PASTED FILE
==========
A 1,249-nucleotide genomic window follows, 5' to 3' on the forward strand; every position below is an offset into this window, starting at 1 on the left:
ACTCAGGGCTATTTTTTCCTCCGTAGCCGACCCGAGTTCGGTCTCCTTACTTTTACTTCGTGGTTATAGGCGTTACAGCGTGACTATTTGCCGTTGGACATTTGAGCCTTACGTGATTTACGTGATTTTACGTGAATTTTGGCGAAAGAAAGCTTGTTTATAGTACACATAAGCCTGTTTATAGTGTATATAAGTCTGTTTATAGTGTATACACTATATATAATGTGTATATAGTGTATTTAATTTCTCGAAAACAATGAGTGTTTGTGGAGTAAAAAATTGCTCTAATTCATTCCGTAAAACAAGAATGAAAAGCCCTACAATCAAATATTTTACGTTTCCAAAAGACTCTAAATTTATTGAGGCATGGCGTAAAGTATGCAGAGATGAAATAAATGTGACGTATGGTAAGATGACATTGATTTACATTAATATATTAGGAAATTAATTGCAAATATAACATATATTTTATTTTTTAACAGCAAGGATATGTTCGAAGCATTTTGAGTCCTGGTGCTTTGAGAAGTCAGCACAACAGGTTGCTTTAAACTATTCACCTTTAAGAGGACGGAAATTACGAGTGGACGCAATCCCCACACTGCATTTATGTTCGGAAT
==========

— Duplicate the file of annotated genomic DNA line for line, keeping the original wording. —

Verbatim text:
A 1,249-nucleotide genomic window follows, 5' to 3' on the forward strand; every position below is an offset into this window, starting at 1 on the left:
ACTCAGGGCTATTTTTTCCTCCGTAGCCGACCCGAGTTCGGTCTCCTTACTTTTACTTCGTGGTTATAGGCGTTACAGCGTGACTATTTGCCGTTGGACATTTGAGCCTTACGTGATTTACGTGATTTTACGTGAATTTTGGCGAAAGAAAGCTTGTTTATAGTACACATAAGCCTGTTTATAGTGTATATAAGTCTGTTTATAGTGTATACACTATATATAATGTGTATATAGTGTATTTAATTTCTCGAAAACAATGAGTGTTTGTGGAGTAAAAAATTGCTCTAATTCATTCCGTAAAACAAGAATGAAAAGCCCTACAATCAAATATTTTACGTTTCCAAAAGACTCTAAATTTATTGAGGCATGGCGTAAAGTATGCAGAGATGAAATAAATGTGACGTATGGTAAGATGACATTGATTTACATTAATATATTAGGAAATTAATTGCAAATATAACATATATTTTATTTTTTAACAGCAAGGATATGTTCGAAGCATTTTGAGTCCTGGTGCTTTGAGAAGTCAGCACAACAGGTTGCTTTAAACTATTCACCTTTAAGAGGACGGAAATTACGAGTGGACGCAATCCCCACACTGCATTTATGTTCGGAAT